For injuries, the model selection procedure for the probability that cost is equal to zero has identified statistically significant effects for several regions, medical departments, and for calendar time (quadratic effect). For the conditional (on its being positive) model for cost, the model selection process identified significant effects for the Sicilia and Veneto regions. Detailed results, including all parameter estimates, are reported in Appendix 3. Note that from a health management point of view it would be interesting to further investigate these regional differences. Despite being both part of the Italian Health System, Veneto and Sicilia have two very different sanitary management systems, in accordance with the Italian law, which provides regions with a high level of independence.

Tables 13 and 14 contain descriptive statistics for the injury claims, for each of the regions and departments as identified by the models. In particular the tables show: the total number of claims used for the analysis (*n*); for positive amounts, their observed conditional mean and median (*C-Mean* and *C-Median*) and the conditional mean and variance of their natural logarithm (*C-LogMean* and *C-LogVar*); and the overall (i.e. unconditional) observed mean and median (*Mean* and *Median*).

Thanks to our modeling, one may compute estimates for all relevant model-based quantities for any specific time point, as long as it is not too far from the time window of data collection. Table 15 provides a detailed legend of the information that is presented in Tables 16 and 17, where forecasts for June 30 2013 are provided (remember that our data stop on December 31st 2012, therefore June 30 2013 is a future date).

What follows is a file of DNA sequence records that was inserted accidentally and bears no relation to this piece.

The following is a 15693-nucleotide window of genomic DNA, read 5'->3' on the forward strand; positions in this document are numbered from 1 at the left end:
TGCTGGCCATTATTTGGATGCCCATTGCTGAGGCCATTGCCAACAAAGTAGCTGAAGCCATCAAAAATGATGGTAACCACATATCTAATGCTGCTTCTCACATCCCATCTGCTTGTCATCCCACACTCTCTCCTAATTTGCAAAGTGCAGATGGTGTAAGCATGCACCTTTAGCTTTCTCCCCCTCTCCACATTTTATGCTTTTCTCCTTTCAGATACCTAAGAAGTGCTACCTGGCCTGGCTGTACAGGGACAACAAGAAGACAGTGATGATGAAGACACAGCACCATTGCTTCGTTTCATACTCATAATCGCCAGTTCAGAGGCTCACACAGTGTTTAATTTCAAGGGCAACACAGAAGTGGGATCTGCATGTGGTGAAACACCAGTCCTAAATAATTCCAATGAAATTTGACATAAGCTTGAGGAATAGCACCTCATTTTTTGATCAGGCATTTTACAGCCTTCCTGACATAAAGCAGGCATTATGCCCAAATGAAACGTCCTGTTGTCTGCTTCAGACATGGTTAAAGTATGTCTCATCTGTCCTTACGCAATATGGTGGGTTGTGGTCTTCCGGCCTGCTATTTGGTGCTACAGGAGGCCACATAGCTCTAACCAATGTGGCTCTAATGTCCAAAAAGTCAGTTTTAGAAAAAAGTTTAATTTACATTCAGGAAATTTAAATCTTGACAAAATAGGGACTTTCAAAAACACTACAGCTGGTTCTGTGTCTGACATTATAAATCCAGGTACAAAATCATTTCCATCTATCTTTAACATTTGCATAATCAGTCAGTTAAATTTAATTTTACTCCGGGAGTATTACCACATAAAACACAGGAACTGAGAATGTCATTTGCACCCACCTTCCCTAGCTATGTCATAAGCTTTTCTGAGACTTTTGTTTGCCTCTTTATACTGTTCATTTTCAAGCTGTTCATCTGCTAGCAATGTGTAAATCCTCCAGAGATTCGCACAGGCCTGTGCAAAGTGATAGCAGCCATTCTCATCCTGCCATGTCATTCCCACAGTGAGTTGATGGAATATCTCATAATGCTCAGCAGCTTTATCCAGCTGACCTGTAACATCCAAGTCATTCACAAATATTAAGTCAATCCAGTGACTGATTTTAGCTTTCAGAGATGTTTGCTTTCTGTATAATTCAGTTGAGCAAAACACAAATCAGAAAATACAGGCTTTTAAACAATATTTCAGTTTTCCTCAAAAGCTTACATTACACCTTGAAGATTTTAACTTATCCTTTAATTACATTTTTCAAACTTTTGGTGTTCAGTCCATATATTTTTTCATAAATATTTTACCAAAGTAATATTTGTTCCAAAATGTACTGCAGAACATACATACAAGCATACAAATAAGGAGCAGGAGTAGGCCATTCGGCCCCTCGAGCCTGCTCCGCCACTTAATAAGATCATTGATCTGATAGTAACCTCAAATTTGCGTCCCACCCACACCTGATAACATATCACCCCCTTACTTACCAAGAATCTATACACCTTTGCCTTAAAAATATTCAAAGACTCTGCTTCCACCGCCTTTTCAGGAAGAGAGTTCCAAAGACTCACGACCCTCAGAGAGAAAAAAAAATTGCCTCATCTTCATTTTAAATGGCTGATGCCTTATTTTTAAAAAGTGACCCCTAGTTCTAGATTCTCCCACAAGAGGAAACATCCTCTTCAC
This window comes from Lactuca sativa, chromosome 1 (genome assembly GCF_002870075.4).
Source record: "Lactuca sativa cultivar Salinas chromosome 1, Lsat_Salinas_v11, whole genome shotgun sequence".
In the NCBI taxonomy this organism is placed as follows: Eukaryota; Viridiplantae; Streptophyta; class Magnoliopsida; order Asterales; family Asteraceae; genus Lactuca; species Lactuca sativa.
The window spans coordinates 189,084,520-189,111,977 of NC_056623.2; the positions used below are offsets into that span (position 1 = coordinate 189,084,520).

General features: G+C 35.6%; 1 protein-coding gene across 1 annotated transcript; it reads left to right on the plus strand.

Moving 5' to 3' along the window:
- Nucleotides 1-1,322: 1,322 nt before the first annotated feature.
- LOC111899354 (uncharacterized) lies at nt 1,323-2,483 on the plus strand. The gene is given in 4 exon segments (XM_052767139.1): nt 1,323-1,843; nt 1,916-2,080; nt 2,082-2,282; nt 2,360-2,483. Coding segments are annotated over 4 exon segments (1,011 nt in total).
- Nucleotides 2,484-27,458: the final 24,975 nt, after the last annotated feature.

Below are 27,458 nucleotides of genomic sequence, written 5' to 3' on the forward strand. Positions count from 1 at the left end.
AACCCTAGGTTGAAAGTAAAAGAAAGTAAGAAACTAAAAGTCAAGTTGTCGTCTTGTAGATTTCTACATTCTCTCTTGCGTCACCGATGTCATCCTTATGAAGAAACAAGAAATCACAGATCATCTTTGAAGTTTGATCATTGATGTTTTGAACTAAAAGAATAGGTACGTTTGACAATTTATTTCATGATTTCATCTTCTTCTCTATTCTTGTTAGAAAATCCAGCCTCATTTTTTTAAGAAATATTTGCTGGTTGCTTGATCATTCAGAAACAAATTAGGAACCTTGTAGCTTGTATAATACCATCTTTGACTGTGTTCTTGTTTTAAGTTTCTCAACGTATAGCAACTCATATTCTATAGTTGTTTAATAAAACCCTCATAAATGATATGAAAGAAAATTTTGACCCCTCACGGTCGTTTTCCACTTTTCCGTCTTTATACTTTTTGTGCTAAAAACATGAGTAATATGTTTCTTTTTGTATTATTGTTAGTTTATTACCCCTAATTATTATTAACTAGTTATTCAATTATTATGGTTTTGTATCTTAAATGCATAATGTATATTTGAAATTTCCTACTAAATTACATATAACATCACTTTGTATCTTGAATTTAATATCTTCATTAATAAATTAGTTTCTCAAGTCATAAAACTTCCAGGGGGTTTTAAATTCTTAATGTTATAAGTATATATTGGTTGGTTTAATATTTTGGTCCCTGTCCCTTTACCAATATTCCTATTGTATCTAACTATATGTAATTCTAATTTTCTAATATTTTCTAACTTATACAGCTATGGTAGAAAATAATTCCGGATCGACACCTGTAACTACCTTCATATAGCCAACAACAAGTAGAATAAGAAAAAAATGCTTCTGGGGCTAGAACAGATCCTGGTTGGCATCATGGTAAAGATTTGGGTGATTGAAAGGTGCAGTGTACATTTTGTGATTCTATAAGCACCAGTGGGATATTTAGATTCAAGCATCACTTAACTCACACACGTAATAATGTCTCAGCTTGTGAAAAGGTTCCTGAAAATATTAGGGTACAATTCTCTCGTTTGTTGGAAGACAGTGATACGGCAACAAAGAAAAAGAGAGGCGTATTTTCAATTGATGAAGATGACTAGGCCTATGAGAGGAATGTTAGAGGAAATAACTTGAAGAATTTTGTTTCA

Forecasts refer to 30 June 2013. (Continued).

Let us focus our attention on Table 16 and, in particular, on the Liguria region. The departments of Anesthesia and Orthopedics are the ones with the highest probability of non-zero amounts, that is to say those departments that generate the largest number of positive disbursements for insurance companies and hospitals. The departments showing the highest median amounts are Orthopedics and Obstetrics. These departments are also the ones associated with the highest expected costs (about 24k euros), the highest 90% Value-at-Risk (the amount with respect to which only 10% of all paid amounts are larger, i.e. the 90% quantile) and, as a consequence, the highest 90% expected shortfall, that is to say the expected paid amount, when considering the top 10% of all disbursements.

Similar considerations can be made for all the regions in the data set, and it is interesting to see how, in every region, Orthopedics and Obstetrics appear to be the most expensive departments in terms of disbursement, every time a medical malpractice claim is made. The NC category (the whole hospital), on the contrary, is on average associated to the smallest amounts. This is easy to explain: the NC category typically refers to events happening in the common areas of the hospital, which are usually associated to monetary damages and minor injuries.